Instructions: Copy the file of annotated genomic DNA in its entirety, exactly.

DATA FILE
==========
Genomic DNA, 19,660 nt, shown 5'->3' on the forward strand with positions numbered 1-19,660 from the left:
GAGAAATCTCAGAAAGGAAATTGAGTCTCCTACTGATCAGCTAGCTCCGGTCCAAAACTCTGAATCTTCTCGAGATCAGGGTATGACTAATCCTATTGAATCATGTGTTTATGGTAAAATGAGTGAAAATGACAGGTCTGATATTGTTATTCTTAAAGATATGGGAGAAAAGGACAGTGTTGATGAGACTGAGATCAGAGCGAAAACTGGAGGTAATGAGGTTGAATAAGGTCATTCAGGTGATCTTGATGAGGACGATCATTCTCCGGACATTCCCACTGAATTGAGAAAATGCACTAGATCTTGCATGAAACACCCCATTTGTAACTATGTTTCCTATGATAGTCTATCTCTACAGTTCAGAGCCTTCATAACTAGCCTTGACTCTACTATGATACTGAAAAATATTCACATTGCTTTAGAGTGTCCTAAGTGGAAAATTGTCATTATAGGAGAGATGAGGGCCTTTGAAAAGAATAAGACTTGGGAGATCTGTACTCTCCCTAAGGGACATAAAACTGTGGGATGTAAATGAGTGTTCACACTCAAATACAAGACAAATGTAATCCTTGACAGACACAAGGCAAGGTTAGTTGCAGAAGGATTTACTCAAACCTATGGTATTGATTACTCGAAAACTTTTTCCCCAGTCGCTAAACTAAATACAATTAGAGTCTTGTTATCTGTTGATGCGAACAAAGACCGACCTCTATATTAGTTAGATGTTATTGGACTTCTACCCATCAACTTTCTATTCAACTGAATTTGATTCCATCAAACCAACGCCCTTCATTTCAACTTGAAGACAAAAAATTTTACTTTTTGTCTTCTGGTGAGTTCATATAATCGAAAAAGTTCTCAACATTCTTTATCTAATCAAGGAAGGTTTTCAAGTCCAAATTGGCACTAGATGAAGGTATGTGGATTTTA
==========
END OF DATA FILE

Genomic DNA, 19,660 nt, shown 5'->3' on the forward strand with positions numbered 1-19,660 from the left:
GAGAAATCTCAGAAAGGAAATTGAGTCTCCTACTGATCAGCTAGCTCCGGTCCAAAACTCTGAATCTTCTCGAGATCAGGGTATGACTAATCCTATTGAATCATGTGTTTATGGTAAAATGAGTGAAAATGACAGGTCTGATATTGTTATTCTTAAAGATATGGGAGAAAAGGACAGTGTTGATGAGACTGAGATCAGAGCGAAAACTGGAGGTAATGAGGTTGAATAAGGTCATTCAGGTGATCTTGATGAGGACGATCATTCTCCGGACATTCCCACTGAATTGAGAAAATGCACTAGATCTTGCATGAAACACCCCATTTGTAACTATGTTTCCTATGATAGTCTATCTCTACAGTTCAGAGCCTTCATAACTAGCCTTGACTCTACTATGATACTGAAAAATATTCACATTGCTTTAGAGTGTCCTAAGTGGAAAATTGTCATTATAGGAGAGATGAGGGCCTTTGAAAAGAATAAGACTTGGGAGATCTGTACTCTCCCTAAGGGACATAAAACTGTGGGATGTAAATGAGTGTTCACACTCAAATACAAGACAAATGTAATCCTTGACAGACACAAGGCAAGGTTAGTTGCAGAAGGATTTACTCAAACCTATGGTATTGATTACTCGAAAACTTTTTCCCCAGTCGCTAAACTAAATACAATTAGAGTCTTGTTATCTGTTGATGCGAACAAAGACCGACCTCTATATTAGTTAGATGTTATTGGACTTCTACCCATCAACTTTCTATTCAACTGAATTTGATTCCATCAAACCAACGCCCTTCATTTCAACTTGAAGACAAAAAATTTTACTTTTTGTCTTCTGGTGAGTTCATATAATCGAAAAAGTTCTCAACATTCTTTATCTAATCAAGGAAGGTTTTCAAGTCCAAATTGGCACTAGATGAAGGTATGTGGATTTTA